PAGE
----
From Skate to Tile

by James Rada, Jr., photography by Phil Grout

Growing up, Rich Moorhead loved to skateboard. He liked the speed, the feel of the wind on his face, and the excitement of pulling off a stunt. Then one day, he walked into his nephew’s garage and saw a stack of broken skateboards. His nephew, who also liked skateboarding, saved his old skateboards rather than throwing them out.

“What are you going to do with them?” Moorhead asked his nephew.

The young boy looked at the pile and said, “I’ll probably throw them away some time.”

Looking at that pile of wood decorated with unique artwork done with vibrant colors, Moorhead knew that there must be something that could be done with them rather than simply fill up a landfill.

“He saw something in that pile of trash that was going to go to the garbage,” said Bruce Boul, co-founder of Art of Board. “He started making little things like picture frames at first using the wood.”

Moorhead realized that the wood could be used for more, though. They were pieces of art, and he wanted to show off more of the designs than could be seen in a picture frame.

So he learned about tiles and how they were made. Soon, he was creating unique and colorful tiles from the old skateboards, and Art of Board was born. Art of Board creates one-of-a-kind interior surfaces made of tile, textile, and fabric for commercial and retail spaces. They even create materials for some residences.

“Businesses use our tiles to try and make their offices look cool to help attract and retain young talent,” Boul said.

As demand for the products grew, Moorhead and partners needed to find a source for skateboards. He began contacting skate shops and asking what they did with the broken skateboards they accumulated. The answer was always: throw them away.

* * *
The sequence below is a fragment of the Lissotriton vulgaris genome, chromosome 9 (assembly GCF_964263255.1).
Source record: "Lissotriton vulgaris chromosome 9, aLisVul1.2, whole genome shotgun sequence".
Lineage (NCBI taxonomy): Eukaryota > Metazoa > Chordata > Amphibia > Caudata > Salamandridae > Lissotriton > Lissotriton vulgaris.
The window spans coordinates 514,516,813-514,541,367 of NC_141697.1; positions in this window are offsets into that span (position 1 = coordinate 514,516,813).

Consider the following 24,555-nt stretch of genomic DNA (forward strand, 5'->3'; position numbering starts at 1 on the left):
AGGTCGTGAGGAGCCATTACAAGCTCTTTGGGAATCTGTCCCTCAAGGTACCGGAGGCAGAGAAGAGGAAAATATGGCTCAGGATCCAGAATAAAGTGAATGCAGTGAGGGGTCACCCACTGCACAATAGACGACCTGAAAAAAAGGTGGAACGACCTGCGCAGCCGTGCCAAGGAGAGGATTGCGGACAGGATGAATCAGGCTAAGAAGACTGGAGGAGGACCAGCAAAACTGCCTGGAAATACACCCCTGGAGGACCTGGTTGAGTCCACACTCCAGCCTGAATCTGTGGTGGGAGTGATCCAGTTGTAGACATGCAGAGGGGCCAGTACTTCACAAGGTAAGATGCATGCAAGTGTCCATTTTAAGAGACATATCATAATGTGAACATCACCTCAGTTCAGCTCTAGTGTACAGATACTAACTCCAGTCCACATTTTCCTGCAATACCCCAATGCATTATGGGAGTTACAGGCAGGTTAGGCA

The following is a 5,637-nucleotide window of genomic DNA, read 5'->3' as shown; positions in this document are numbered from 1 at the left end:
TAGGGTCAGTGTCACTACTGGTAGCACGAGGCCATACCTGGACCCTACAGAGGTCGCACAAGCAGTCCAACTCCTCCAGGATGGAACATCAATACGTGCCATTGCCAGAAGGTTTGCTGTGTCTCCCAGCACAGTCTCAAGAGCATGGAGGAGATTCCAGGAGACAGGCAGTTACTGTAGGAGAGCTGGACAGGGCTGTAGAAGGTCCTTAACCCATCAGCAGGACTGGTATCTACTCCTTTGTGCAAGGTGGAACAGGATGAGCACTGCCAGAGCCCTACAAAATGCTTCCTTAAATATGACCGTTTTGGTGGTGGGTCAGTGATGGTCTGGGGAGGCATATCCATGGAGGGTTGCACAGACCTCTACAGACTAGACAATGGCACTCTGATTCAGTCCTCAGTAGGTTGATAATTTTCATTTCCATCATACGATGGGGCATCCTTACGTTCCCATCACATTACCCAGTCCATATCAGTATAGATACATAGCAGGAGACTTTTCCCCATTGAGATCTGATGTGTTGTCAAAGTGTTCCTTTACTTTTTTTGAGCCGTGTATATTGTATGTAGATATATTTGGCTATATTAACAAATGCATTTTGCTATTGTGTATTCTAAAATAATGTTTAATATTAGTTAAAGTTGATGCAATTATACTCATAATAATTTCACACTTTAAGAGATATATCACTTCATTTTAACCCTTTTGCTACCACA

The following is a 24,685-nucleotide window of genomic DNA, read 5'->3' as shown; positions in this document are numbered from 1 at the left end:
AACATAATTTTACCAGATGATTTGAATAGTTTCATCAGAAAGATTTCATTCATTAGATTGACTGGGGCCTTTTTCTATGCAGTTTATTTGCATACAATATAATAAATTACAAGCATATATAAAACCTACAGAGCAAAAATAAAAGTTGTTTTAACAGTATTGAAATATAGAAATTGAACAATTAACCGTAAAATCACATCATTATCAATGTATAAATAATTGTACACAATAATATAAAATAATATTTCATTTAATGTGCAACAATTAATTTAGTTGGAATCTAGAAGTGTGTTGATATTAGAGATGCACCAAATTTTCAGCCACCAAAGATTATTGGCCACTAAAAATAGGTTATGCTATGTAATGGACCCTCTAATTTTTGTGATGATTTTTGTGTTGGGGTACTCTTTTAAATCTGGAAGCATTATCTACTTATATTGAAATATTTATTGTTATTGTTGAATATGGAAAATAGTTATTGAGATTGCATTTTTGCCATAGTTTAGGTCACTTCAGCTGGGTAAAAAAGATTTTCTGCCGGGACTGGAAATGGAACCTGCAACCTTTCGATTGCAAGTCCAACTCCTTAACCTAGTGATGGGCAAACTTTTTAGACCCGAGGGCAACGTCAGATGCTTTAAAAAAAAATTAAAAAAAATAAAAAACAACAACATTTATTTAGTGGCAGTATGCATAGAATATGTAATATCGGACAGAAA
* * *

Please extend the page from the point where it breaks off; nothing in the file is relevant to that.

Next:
“Rich created a national skateboard recycling movement,” Boul said. “Rather than haul all this broken wood to a dumpster, we take it.”

When a shop accumulates enough skateboards, Art of Board is contacted for a shipping label, and the boards are shipped to Hanover.

Each board is photographed, and the image used to create a high-resolution digital image. This image can then be transferred to other materials. Meanwhile, the reclaimed wood is cut and prepared to become a unique tile.

“With the original wood, no two tiles are ever the same,” Boul said.

Art of Board’s newest product is textiles created in collaboration with C. F. Stinson. Art of Board’s images are transferred onto Chaos, a polyurethane-coated polyester. The designs are transferred onto Jacquard-woven cotton to create both Splice, inspired by stacks of skateboards, and Three60, which imagines decks cut into circles.

“Art of Board is putting Hanover on the world stage,” Boul said.

Art of Board  218 E. Chestnut St., Hanover  •


  • Art of Board is celebrating its 10th year in business in 2017.
  • Art of Board’s skateboard-recycling program involves 400 retailers from Southern California to New York.
  • The original wood tiles are sold by the square foot and are ready to be grouted.
  • The wood tiles retain all of the scratches, scrapes, and even stickers that were on the original skateboard to help it maintain the look of authenticity.
  • Art of Board employs three people in the ownership team and five people who work at the Hanover location.
  • The digitally designed items are carefully edited to remove any brand names that might have appeared on the original wooden platform.
  • Art of Board has created pieces for businesses like Google, California Pizza Kitchen, Red Bull, Macy’s, LAX, and Virgin Atlantic.
  • Art of Board also has a satellite operation in Laguna Beach, Ca.
  • The company has installed its creations all over the world in places like Dubai and Chile.

Author: HM

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